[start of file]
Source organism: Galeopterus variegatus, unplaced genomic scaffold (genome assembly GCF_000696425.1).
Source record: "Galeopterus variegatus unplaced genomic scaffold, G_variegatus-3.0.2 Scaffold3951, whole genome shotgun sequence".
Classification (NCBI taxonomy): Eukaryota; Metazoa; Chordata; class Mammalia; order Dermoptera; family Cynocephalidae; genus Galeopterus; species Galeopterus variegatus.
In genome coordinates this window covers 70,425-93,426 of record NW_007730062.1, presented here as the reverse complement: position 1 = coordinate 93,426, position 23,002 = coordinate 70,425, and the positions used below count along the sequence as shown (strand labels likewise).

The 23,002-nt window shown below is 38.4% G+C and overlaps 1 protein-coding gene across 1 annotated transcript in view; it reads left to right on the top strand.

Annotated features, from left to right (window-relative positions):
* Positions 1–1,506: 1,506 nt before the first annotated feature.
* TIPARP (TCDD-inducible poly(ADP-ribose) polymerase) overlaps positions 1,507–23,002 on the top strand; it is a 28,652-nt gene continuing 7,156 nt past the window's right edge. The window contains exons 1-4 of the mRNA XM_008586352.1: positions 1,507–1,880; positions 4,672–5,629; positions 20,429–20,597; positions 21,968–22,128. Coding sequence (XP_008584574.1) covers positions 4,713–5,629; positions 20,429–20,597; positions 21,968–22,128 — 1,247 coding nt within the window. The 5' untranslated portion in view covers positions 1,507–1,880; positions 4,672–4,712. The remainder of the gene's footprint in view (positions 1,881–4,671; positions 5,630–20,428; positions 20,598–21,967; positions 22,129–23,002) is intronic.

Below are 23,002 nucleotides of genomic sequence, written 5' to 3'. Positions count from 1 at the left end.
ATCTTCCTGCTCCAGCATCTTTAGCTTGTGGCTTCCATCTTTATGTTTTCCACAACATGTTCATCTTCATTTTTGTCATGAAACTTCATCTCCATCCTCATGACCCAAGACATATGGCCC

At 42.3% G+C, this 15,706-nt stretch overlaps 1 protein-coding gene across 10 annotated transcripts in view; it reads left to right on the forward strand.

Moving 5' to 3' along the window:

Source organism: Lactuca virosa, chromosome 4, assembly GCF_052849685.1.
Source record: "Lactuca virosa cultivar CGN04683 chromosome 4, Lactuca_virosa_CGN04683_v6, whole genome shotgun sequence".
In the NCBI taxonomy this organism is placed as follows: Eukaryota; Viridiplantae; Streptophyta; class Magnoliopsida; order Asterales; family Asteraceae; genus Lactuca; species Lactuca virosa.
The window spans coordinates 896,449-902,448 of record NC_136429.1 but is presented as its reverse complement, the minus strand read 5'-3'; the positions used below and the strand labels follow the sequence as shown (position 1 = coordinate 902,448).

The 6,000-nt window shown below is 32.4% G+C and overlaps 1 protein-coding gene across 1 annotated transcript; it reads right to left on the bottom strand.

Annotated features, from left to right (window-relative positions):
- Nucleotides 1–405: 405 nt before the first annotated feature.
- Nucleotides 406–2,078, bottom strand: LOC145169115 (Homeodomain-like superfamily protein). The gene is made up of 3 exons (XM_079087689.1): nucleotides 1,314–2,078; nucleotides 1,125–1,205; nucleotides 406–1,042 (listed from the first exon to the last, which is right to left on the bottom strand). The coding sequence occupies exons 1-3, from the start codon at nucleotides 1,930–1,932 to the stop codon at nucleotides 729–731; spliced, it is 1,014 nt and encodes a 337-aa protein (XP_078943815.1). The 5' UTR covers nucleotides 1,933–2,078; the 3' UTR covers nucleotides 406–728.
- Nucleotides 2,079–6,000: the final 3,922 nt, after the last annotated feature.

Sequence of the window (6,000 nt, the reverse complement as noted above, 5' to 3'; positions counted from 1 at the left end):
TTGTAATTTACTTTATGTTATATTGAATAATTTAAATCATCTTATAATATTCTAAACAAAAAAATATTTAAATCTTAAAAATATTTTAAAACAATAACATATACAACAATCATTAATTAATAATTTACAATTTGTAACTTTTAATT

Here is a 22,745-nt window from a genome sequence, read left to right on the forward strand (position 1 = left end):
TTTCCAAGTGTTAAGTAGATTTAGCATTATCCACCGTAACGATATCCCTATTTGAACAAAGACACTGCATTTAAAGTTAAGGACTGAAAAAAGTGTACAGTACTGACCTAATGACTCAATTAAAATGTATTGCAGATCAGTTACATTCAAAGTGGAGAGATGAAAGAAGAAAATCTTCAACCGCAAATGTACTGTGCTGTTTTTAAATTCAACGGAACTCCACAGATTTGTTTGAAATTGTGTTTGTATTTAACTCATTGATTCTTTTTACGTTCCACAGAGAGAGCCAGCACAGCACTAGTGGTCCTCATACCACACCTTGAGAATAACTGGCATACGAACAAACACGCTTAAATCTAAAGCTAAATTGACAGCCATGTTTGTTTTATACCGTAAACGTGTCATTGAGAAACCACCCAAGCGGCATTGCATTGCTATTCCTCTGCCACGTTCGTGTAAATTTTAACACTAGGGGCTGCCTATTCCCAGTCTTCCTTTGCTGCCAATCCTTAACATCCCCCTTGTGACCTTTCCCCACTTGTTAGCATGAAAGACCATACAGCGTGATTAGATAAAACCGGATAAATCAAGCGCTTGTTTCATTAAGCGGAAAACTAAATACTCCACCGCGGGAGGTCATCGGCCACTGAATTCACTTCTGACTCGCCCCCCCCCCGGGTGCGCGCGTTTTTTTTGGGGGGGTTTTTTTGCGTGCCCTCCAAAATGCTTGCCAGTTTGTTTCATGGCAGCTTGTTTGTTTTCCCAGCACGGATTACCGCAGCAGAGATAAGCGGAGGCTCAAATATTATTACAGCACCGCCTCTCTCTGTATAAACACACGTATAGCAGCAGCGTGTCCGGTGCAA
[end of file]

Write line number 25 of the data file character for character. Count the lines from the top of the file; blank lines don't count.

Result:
TTTCCAAGTGTTAAGTAGATTTAGCATTATCCACCGTAACGATATCCCTATTTGAACAAAGACACTGCATTTAAAGTTAAGGACTGAAAAAAGTGTACAGTACTGACCTAATGACTCAATTAAAATGTATTGCAGATCAGTTACATTCAAAGTGGAGAGATGAAAGAAGAAAATCTTCAACCGCAAATGTACTGTGCTGTTTTTAAATTCAACGGAACTCCACAGATTTGTTTGAAATTGTGTTTGTATTTAACTCATTGATTCTTTTTACGTTCCACAGAGAGAGCCAGCACAGCACTAGTGGTCCTCATACCACACCTTGAGAATAACTGGCATACGAACAAACACGCTTAAATCTAAAGCTAAATTGACAGCCATGTTTGTTTTATACCGTAAACGTGTCATTGAGAAACCACCCAAGCGGCATTGCATTGCTATTCCTCTGCCACGTTCGTGTAAATTTTAACACTAGGGGCTGCCTATTCCCAGTCTTCCTTTGCTGCCAATCCTTAACATCCCCCTTGTGACCTTTCCCCACTTGTTAGCATGAAAGACCATACAGCGTGATTAGATAAAACCGGATAAATCAAGCGCTTGTTTCATTAAGCGGAAAACTAAATACTCCACCGCGGGAGGTCATCGGCCACTGAATTCACTTCTGACTCGCCCCCCCCCCGGGTGCGCGCGTTTTTTTTGGGGGGGTTTTTTTGCGTGCCCTCCAAAATGCTTGCCAGTTTGTTTCATGGCAGCTTGTTTGTTTTCCCAGCACGGATTACCGCAGCAGAGATAAGCGGAGGCTCAAATATTATTACAGCACCGCCTCTCTCTGTATAAACACACGTATAGCAGCAGCGTGTCCGGTGCAA